Spina Bifida – Pictures, Life Expectancy, Causes, Symptoms, Treatment
Spina bifida, meaning ‘cleft spine’, is a birth defect characterized by malformation of brain, spinal cord and their coverings. This is perhaps one of the most common neural tube disorders in the US. This disorder occurs when the fetus does not develop the spinal column properly. The occurrence of spina bifida ranges from 1 to 10 per 10,000 births.
Spina bifida can be mild or severe. In its mild form, walking or other daily activities are not affected. The defect is not visible and does not require treatment. However severe spina bifida can cause problems in walking, with apparent physical features like bulging skin at the back and exposed nerves.
Types of Spina Bifida
Spina bifida is of four types, namely occulta, closed neural tube defects, meningocele and myelomeningocele.
- ‘Spinda Bifida Occulta’ is the most common form of this disorder and also the mildest one. In this, the physical deformity is hidden and covered by skin. This condition is present in 10 to 18 percent of the population. The person does not generally have any health problem as the spinal cord and the nerves are not affected.
- Closed neural tube defects are marked by a group of defects in spinal cord such as malformation of membranes, bones and fat. In some individuals, there might not be any symptom seen while others may have partial paralysis or urinary dysfunction.
- In Meningocele, a part of the spinal cord covering called ‘meninges’ protrudes though the vertebral opening. There is leakage of fluid out of the spine and the bulge at the back is noticeable. In most cases, there are no other symptoms.
- The fourth type, Myelomeningocele, is the most dangerous form, with repercussions that can be even fatal. This happens when the spinal cord and nerves are laid bare through an aperture in the spine.This is a rare form of disorder but is marked with serious symptoms like motor paralysis, inability to walk, urinary and bowel dysfunction and sensory deficits.
Causes of Spina Bifida
The cause of spina bifida is still not known. The reason for the neural tube to be unhidden still remains a mystery. Experts believe that it is caused due to genes and environment. Women who are diabetic or obese have greater chances of giving birth to a baby with this disorder. Also, women who have given birth to one child with spina bifida are likely to have another child with the disorder.
It is also suspected that nutrition also plays a vital role. If the mother does not intake sufficient amount of folic acid, it increases the likelihood of the baby getting spina bifida.
Symptoms of Spina Bifida
The signs and symptoms of spina bifida vary from person to person depending on the severity of the disorder.
The fact is that this disorder is accompanied with abnormal clump of hair, dimple or anything unusual on the skin at the location of spinal malformation. In severe cases, there is a fluid-filled sac protruding from the spinal canal. In meningocele, this fluid sac might be filled with a thin layer of skin whereas in myelomeningocele, the area is not covered with the layer of skin but is usually exposed. The child may also have partial paralysis or muscle weakness in the parts below the abnormal spinal column. Other symptoms for severely affected cases include loss of sensation and inability to control spinal column. These symptoms occur because nerves originating from spinal cord and travelling to rest of the body do not function properly. Myelomeningocele in children also causes ‘hydrocephalus’ when fluid gets build up in the brain.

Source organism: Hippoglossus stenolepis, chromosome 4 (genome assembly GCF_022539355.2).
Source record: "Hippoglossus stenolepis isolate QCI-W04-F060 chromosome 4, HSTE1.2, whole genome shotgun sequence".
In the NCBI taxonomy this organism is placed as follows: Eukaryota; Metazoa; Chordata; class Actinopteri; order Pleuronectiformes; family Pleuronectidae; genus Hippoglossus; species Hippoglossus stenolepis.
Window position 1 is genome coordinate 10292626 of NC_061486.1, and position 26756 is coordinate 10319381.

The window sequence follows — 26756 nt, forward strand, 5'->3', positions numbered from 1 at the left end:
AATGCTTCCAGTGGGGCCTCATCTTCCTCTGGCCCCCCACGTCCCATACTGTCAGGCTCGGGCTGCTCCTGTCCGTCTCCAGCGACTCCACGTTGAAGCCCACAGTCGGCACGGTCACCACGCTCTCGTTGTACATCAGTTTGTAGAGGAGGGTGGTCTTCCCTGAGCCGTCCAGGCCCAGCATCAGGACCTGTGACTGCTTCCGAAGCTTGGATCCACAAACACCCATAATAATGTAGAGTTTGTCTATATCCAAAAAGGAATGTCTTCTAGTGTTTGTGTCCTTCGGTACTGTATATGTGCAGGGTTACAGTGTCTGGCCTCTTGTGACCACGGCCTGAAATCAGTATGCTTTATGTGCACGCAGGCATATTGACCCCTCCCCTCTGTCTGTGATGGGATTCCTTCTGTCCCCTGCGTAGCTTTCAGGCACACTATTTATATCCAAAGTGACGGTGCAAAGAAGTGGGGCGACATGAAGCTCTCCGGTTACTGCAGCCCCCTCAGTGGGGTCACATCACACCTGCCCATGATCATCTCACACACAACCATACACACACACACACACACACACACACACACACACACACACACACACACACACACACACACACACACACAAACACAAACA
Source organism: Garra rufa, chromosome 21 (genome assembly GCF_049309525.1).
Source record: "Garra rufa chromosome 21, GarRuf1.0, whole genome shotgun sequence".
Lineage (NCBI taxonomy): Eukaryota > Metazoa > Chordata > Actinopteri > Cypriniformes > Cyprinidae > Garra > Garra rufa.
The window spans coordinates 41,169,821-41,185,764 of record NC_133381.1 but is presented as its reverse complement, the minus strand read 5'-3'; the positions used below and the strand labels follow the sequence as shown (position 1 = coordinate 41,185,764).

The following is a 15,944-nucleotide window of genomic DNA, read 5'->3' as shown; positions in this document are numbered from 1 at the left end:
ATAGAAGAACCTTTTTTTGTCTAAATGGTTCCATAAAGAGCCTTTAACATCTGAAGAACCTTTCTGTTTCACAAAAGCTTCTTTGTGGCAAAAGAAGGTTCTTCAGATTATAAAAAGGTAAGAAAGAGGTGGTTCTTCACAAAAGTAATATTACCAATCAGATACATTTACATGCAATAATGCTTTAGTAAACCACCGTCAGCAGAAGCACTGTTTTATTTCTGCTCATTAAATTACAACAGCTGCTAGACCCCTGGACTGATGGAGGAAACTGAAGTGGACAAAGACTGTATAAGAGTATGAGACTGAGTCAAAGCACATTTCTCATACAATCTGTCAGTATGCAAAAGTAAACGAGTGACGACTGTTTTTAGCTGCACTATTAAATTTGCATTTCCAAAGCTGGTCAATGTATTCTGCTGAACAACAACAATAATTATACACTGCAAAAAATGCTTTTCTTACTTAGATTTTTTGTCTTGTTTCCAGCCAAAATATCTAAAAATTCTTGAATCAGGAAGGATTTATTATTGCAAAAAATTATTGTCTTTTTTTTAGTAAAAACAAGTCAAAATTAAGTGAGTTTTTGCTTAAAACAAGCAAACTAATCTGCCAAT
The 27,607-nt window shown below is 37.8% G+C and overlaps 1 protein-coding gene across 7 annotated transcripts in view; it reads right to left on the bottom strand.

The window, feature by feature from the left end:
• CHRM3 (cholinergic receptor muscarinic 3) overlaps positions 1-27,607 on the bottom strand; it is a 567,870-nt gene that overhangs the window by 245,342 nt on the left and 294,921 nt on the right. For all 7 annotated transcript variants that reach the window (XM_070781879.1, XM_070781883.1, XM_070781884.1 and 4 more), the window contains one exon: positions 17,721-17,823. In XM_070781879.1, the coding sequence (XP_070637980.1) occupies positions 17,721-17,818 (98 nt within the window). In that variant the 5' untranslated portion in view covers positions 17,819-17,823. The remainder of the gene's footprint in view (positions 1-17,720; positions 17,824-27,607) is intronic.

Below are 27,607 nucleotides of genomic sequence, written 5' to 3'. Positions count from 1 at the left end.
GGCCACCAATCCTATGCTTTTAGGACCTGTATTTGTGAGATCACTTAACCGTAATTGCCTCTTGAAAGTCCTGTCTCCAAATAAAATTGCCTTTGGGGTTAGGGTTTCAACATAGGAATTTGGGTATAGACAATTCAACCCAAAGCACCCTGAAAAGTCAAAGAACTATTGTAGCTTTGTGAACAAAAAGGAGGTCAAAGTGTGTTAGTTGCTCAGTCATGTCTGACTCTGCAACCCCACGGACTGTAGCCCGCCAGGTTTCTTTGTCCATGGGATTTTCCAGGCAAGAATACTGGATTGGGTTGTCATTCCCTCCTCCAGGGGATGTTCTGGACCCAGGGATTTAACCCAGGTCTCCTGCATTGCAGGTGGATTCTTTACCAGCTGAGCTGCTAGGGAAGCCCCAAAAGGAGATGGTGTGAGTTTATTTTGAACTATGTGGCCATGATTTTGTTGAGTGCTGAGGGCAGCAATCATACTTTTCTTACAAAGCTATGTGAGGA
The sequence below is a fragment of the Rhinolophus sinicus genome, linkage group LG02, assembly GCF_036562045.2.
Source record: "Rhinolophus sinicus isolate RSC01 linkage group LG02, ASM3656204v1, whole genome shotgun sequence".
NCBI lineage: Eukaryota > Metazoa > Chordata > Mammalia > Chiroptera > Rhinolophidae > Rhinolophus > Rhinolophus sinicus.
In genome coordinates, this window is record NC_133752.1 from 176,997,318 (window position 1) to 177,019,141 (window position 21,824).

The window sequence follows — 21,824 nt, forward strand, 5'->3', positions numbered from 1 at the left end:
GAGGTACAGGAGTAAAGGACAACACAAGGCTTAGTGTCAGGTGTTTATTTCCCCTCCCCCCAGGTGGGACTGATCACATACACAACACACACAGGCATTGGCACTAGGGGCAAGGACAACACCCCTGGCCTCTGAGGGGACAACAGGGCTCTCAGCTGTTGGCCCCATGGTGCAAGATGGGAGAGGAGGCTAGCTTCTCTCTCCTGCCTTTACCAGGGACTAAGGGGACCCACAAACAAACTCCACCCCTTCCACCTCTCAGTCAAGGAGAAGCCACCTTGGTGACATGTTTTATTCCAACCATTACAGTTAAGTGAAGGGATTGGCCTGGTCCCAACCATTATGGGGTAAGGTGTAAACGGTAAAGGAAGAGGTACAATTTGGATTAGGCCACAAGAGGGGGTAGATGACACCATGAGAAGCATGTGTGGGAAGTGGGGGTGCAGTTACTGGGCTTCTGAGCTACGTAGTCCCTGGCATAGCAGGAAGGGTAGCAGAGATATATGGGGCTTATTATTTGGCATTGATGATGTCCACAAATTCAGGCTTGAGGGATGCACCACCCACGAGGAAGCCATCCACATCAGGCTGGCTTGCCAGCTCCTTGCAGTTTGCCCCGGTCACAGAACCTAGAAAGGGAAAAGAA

Other symptoms of spinal bifida are difficulty in reading and understanding mathematical concepts, organizing information and learning or expressing spoken language. Spinal bifida is often accompanied with other abnormalities like heart malformations, abnormal brain development, latex allergy, skin problems, scoliosis, obesity and few more.
Diagnosis and Treatment of Spina Bifida
Spina bifida is usually diagnosed at birth by observing an abnormal sac at the baby’s spine. In fact, this disorder can be diagnosed during pregnancy through a test called alpha-fetoprotein, the result of which turns out to be higher than normal, in this case. The doctor may further ask to take ultrasound and amniocentesis, if required.
Spina bifida does not require any treatment except in serious cases when surgery is needed to close the opening in back. Shunting is another popular method that removes excess fluid from the brain and controls hydrocephalus. Antibiotics can be taken to prevent infections in the spinal cord.
Spina Bifida - Life Expectancy
There are numerous myths about life expectancy. A baby born with spina bifida will not live through childhood, but if it is the mildest form with no other birth defects, the child will have 70 % chances to reach their early childhood.
Normally, life expectancy of males and females with spina bifida is the same as long as there are no complications involved. It is normal if bladder infection and pressure sores are controlled and conditions like hydrocephalus are carefully addressed. Nowadays, spina bifida is not fatal at least in the developed countries, as they have a steady supply of shunts and antibiotics available.
Statistics show that in 2001, at least 75% of the children born with the severest form of this disorder lived until early adulthood and some lived for more decades. But they required support and care to survive in their adulthood. According to medical professionals, at least 90% of the individuals with spina bifida live past 35 years of age.